The Hardest Thing


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Summary: It is not dying that was difficult, but coming back to life.

Avada Kedavra, the same unearthly green as his eyes, hit him with all the force of a freight train and bore through his chest. Powerful magic seized his soul, ripping it out in a single, sudden movement that left his lifeless body to collapse into the rotting leaves below.

He was lying on something smooth and warm when he woke up—if such a term could still be used. This new world was light, but did not burn his eyes, and a contradiction of being so similar to the realm he left behind and yet so completely different to be indescribable. The only way to truly describe it would be akin to a black and white photograph, but with all the blacks and whites and shades of grey reversed.

Some things were quite similar; there was still ground and sky, though the ground felt warmer even through his shoes and the sky shone like a sun itself without burning his eyes. Millions, even billions of people and animals practically covered the endless landscape. The dead, yet they were not exactly like the ghosts he had seen at Hogwarts. These forms (and his own) were brighter, more solid and had a sense of belonging to this realm that always eluded the likes of St. Nicolas.

Hedwig was the first to greet him. She appeared like a patronus, shimmery and silver but more solid than the incorporeal manifestations he always produced. With one last flap of shining wings, she elegantly landed on his arm and gave him a pleasant tweak of the fingers as if to say "I missed you."

"I missed you too girl," he said, bringing his faithful owl close to his chest and hugging her like a child with a favorite toy.

Others came—patroni like versions of themselves with hints of their former colors. Remus Lupin, looking younger and freer than even in his teenage years stepped forward, Tonks by his side, energetic as ever and cycling her hair between silver, gold, and various metallic colors. Harry felt a pang of sympathy for his godson, who lost not only his parents but his godfather in one battle, but his death was a necessity. Voldemort couldn't possibly be killed otherwise.

Sirius Black pulled himself away from one of the many women in the afterlife and sauntered over, cocky and carefree as ever. Behind him was a sight that would have stopped his heart, were it still beating, Lily and James, his mother and father gliding towards him.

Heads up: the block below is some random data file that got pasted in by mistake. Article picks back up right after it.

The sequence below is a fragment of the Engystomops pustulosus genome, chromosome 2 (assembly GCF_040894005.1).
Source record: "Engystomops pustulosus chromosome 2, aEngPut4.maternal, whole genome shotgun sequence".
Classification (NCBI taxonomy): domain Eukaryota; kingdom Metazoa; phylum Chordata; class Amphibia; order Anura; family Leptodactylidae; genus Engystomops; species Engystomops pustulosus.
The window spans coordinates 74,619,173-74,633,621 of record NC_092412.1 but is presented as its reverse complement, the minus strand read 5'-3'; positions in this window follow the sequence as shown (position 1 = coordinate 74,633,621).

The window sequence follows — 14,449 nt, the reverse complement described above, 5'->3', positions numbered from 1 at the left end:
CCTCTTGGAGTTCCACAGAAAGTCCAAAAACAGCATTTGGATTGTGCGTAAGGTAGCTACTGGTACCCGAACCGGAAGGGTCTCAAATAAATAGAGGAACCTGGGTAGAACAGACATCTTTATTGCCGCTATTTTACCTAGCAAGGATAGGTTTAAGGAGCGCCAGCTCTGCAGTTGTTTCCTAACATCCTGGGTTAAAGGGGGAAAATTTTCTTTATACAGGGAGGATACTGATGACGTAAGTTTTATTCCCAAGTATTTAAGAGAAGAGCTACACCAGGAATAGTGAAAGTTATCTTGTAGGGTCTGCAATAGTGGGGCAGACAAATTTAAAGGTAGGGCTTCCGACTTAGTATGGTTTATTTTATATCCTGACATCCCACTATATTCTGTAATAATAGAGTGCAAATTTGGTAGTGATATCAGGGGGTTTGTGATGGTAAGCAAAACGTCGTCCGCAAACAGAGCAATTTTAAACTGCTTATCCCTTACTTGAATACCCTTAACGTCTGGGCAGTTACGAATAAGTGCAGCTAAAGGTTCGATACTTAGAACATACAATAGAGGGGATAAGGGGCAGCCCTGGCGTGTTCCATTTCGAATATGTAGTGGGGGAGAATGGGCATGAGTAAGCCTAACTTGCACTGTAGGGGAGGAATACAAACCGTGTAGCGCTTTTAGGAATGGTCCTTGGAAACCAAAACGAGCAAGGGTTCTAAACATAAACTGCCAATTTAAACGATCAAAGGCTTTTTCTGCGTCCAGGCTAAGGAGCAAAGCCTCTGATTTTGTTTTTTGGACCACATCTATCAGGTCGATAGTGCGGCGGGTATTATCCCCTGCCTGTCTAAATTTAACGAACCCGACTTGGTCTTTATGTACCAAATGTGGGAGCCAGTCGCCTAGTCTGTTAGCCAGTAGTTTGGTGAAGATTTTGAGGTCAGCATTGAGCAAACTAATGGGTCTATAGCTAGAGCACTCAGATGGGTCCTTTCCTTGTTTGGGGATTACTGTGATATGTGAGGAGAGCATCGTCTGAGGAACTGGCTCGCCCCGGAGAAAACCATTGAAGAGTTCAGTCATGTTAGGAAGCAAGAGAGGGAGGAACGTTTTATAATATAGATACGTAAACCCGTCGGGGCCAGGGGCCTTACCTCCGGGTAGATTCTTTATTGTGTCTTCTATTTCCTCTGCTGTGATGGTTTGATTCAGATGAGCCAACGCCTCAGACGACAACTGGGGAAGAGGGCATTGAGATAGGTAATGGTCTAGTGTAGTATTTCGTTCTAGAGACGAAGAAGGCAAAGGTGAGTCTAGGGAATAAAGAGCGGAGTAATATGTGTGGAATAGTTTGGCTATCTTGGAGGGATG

"Harry," his mother was first, enveloping him with her arms and her love, "my son." Tears of liquid diamond were streaming down her face, as if the smile on her face wasn't enough to convey her happiness. Mere words were inadequate.

His father enveloped them both, glowing even more brightly if possible. Sirius, Remus and Tonks stood aside, letting the moment last as long as possible.

"Padfoot, Moony," Harry gestured with one free arm.

Laughing Sirius leapt into the group crying "dog pile!" Surrounded by his family, Harry had never felt so wanted, so loved. The boy who would no longer whimper beneath the cruciatus gladly wept in the arms of his family.

But it was not just them. His grandfather and grandmother came as well. Aunts, uncles and dozens of relatives gathered around him. The boy who had never truly known family found himself practically drowning in it—and how sweet it was. The dream he had only ever seen manifested in an enchanted mirror was here, right before his eyes and holding him lovingly in ways that dreams never could. Everywhere he looked proud smiles and loving eyes met his.

Surely this was heaven.

Then his mother looked down, and he followed her gaze to see not ground, but the living world below. Harry watched the still living Voldemort torture his dead body and hold the corpse aloft like a broken doll and felt a flash of fury in his silent heart—it was still his body after all—but that was overshadowed with the realization that his enemy still lived: to torment, to terrorize, to murder and ravage. His duty was clear and Harry wanted nothing more than to tell duty to go fuck itself.

Everything he ever wanted was right here (save his friends but they would probably be along soon enough) what obligations did a dead person have to the land of the living. Besides, it was not as though he could do anything being dead.

As if reading his thoughts, his father spoke, "yes you can."

Harry gave him a puzzled glance.

His mother spoke, "when Voldemort (nobody flinched) hit you with the killing curse and transferred a part of his soul to you, he unintentionally made himself into your Horcrux. Just as he could have used that connection to come back to life, so can you."

"I can…go back?" he questioned.


Though he should have been stripped of all mortal pains, Harry felt like something was choked in his chest. He could still feel the love of his family: his mom, his dad, Sirius, Remus, Hedwig, Tonks…they were all here, everything he ever wanted was here. He looked down again, watching Hagrid gently set his body at Voldemort's feet. He heard McGonagall's unnatural scream, the protests of his friends, Neville's single brave act to carry out his last wish.

Surrounded by his family, in a circle of warmth and love, stripped of all mortal pains, Harry made his choice.